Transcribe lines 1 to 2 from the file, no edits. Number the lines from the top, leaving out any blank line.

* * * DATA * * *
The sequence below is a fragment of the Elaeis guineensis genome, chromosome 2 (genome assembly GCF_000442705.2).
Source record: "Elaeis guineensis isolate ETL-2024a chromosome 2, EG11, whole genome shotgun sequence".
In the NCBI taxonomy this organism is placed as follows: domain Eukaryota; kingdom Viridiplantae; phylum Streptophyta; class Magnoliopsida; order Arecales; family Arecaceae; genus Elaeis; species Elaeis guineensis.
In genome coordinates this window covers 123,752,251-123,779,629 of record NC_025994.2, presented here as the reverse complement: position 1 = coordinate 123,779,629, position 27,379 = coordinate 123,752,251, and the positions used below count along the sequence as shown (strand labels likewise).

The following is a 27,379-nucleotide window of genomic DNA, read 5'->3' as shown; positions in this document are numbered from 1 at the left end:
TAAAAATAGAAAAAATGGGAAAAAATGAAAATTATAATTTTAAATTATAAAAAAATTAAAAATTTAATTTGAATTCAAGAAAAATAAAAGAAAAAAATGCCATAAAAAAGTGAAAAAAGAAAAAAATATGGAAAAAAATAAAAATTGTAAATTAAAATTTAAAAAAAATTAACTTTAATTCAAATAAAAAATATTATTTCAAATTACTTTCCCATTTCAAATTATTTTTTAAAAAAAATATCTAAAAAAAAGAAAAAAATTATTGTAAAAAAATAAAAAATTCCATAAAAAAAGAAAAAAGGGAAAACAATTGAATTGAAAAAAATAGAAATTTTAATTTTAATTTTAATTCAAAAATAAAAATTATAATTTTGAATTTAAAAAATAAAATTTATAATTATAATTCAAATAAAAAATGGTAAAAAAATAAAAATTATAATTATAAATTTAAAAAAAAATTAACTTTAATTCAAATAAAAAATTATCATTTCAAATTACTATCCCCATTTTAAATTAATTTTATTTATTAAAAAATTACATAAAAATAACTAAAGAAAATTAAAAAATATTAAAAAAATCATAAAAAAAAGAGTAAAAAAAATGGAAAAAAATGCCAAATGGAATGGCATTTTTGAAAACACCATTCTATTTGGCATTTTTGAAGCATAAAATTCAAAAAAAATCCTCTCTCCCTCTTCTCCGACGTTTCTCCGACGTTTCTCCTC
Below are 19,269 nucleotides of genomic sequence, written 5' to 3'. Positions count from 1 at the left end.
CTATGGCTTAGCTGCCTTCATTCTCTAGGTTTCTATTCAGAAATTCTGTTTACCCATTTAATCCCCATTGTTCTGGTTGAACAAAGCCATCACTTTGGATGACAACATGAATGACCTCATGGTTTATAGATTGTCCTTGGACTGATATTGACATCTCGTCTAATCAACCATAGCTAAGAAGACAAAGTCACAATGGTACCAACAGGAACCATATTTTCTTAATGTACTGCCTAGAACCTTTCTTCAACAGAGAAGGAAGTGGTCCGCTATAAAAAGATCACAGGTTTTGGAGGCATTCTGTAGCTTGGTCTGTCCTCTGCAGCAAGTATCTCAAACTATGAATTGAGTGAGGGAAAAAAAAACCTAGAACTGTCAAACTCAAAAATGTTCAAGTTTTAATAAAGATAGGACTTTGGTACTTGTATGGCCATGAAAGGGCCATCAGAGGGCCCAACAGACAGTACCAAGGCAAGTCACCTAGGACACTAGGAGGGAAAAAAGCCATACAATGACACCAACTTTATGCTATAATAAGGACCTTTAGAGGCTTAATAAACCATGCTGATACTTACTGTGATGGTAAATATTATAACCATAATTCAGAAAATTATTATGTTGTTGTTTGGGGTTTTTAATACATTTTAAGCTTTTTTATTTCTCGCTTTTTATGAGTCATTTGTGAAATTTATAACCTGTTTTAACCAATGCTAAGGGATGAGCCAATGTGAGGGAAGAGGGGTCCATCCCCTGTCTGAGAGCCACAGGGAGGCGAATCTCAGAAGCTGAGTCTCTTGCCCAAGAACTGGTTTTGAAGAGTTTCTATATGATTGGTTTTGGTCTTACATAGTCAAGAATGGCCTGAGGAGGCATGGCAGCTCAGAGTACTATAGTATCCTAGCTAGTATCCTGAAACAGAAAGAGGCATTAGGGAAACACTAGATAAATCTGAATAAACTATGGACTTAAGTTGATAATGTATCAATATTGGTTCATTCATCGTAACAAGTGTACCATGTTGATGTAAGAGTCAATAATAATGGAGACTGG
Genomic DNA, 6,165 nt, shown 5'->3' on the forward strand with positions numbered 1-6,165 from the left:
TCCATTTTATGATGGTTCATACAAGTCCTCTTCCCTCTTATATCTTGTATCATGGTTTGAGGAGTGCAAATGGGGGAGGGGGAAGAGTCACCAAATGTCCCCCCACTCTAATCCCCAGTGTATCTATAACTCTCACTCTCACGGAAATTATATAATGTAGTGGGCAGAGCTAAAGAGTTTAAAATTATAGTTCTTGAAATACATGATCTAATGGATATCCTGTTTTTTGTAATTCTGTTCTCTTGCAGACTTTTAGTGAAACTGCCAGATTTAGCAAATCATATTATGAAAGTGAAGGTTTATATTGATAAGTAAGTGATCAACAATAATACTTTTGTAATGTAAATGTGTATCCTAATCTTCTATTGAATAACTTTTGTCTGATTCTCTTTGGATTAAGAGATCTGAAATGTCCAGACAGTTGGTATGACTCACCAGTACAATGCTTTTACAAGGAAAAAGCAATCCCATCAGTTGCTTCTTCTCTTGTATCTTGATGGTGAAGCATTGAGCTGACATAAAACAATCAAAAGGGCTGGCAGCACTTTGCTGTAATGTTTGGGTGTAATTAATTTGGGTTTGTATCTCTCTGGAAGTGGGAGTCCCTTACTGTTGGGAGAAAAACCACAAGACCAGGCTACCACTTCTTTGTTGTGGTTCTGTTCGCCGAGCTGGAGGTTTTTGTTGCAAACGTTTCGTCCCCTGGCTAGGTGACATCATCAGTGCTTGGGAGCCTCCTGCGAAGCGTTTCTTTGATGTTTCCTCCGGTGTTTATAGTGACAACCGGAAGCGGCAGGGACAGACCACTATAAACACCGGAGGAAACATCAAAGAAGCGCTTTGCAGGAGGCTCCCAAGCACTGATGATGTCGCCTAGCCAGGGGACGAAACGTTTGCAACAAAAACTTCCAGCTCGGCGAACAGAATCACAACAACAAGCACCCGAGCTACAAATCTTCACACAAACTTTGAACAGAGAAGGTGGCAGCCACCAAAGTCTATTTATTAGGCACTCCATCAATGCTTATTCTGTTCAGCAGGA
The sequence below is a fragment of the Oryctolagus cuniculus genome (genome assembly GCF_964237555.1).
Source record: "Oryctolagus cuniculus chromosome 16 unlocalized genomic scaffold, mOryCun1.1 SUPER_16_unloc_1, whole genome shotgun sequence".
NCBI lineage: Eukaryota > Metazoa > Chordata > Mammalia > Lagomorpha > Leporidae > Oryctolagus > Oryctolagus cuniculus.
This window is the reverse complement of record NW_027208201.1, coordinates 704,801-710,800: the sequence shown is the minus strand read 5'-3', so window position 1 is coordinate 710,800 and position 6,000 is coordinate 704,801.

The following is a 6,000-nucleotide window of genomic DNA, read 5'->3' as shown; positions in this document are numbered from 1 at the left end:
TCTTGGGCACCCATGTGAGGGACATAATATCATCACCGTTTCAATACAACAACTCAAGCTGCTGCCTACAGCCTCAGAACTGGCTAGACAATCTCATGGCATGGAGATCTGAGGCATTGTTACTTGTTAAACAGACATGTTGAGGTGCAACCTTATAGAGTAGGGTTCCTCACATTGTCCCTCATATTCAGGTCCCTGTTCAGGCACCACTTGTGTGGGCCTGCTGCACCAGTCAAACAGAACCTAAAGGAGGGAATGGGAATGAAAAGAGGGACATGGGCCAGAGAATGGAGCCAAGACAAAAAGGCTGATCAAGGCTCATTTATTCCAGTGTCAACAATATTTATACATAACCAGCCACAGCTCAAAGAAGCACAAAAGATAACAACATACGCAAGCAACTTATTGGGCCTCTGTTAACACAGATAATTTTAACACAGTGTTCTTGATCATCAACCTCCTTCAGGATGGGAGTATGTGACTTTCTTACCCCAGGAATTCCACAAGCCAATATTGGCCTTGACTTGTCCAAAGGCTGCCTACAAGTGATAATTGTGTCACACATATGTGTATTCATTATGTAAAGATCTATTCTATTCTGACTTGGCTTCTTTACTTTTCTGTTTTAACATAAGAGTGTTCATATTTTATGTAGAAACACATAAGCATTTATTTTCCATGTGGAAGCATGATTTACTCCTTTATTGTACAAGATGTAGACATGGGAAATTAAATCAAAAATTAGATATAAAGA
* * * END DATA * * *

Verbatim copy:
The sequence below is a fragment of the Elaeis guineensis genome, chromosome 2 (genome assembly GCF_000442705.2).
Source record: "Elaeis guineensis isolate ETL-2024a chromosome 2, EG11, whole genome shotgun sequence".